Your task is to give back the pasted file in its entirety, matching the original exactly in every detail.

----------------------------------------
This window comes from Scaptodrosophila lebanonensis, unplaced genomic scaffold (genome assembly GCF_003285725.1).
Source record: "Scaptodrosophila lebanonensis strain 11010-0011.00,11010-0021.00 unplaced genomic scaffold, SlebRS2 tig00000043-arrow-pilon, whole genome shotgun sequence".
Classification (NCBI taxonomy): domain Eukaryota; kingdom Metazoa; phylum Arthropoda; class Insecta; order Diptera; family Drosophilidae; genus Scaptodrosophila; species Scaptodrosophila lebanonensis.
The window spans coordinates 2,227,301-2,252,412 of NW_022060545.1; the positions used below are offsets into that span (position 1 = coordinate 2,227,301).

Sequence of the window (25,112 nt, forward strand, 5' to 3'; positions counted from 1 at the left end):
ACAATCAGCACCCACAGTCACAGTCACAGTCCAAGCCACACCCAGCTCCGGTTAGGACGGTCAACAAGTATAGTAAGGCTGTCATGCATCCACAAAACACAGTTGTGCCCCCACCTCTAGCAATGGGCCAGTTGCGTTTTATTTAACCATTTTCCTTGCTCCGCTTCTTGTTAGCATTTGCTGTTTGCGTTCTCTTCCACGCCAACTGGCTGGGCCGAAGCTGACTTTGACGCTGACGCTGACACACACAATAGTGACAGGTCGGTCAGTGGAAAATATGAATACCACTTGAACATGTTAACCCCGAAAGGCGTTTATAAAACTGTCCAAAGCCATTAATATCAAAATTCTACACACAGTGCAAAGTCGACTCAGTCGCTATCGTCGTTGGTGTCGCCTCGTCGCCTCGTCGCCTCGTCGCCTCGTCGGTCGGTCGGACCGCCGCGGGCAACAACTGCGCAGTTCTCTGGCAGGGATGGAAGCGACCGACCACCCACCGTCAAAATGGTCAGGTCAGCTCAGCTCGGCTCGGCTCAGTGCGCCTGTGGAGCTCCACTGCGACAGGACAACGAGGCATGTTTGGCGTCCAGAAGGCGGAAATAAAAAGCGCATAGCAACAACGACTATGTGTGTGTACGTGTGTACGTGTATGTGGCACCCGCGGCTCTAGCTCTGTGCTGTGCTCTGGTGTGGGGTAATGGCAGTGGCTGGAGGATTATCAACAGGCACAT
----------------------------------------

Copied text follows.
This window comes from Scaptodrosophila lebanonensis, unplaced genomic scaffold (genome assembly GCF_003285725.1).
Source record: "Scaptodrosophila lebanonensis strain 11010-0011.00,11010-0021.00 unplaced genomic scaffold, SlebRS2 tig00000043-arrow-pilon, whole genome shotgun sequence".
Classification (NCBI taxonomy): domain Eukaryota; kingdom Metazoa; phylum Arthropoda; class Insecta; order Diptera; family Drosophilidae; genus Scaptodrosophila; species Scaptodrosophila lebanonensis.
The window spans coordinates 2,227,301-2,252,412 of NW_022060545.1; the positions used below are offsets into that span (position 1 = coordinate 2,227,301).

Sequence of the window (25,112 nt, forward strand, 5' to 3'; positions counted from 1 at the left end):
ACAATCAGCACCCACAGTCACAGTCACAGTCCAAGCCACACCCAGCTCCGGTTAGGACGGTCAACAAGTATAGTAAGGCTGTCATGCATCCACAAAACACAGTTGTGCCCCCACCTCTAGCAATGGGCCAGTTGCGTTTTATTTAACCATTTTCCTTGCTCCGCTTCTTGTTAGCATTTGCTGTTTGCGTTCTCTTCCACGCCAACTGGCTGGGCCGAAGCTGACTTTGACGCTGACGCTGACACACACAATAGTGACAGGTCGGTCAGTGGAAAATATGAATACCACTTGAACATGTTAACCCCGAAAGGCGTTTATAAAACTGTCCAAAGCCATTAATATCAAAATTCTACACACAGTGCAAAGTCGACTCAGTCGCTATCGTCGTTGGTGTCGCCTCGTCGCCTCGTCGCCTCGTCGCCTCGTCGGTCGGTCGGACCGCCGCGGGCAACAACTGCGCAGTTCTCTGGCAGGGATGGAAGCGACCGACCACCCACCGTCAAAATGGTCAGGTCAGCTCAGCTCGGCTCGGCTCAGTGCGCCTGTGGAGCTCCACTGCGACAGGACAACGAGGCATGTTTGGCGTCCAGAAGGCGGAAATAAAAAGCGCATAGCAACAACGACTATGTGTGTGTACGTGTGTACGTGTATGTGGCACCCGCGGCTCTAGCTCTGTGCTGTGCTCTGGTGTGGGGTAATGGCAGTGGCTGGAGGATTATCAACAGGCACAT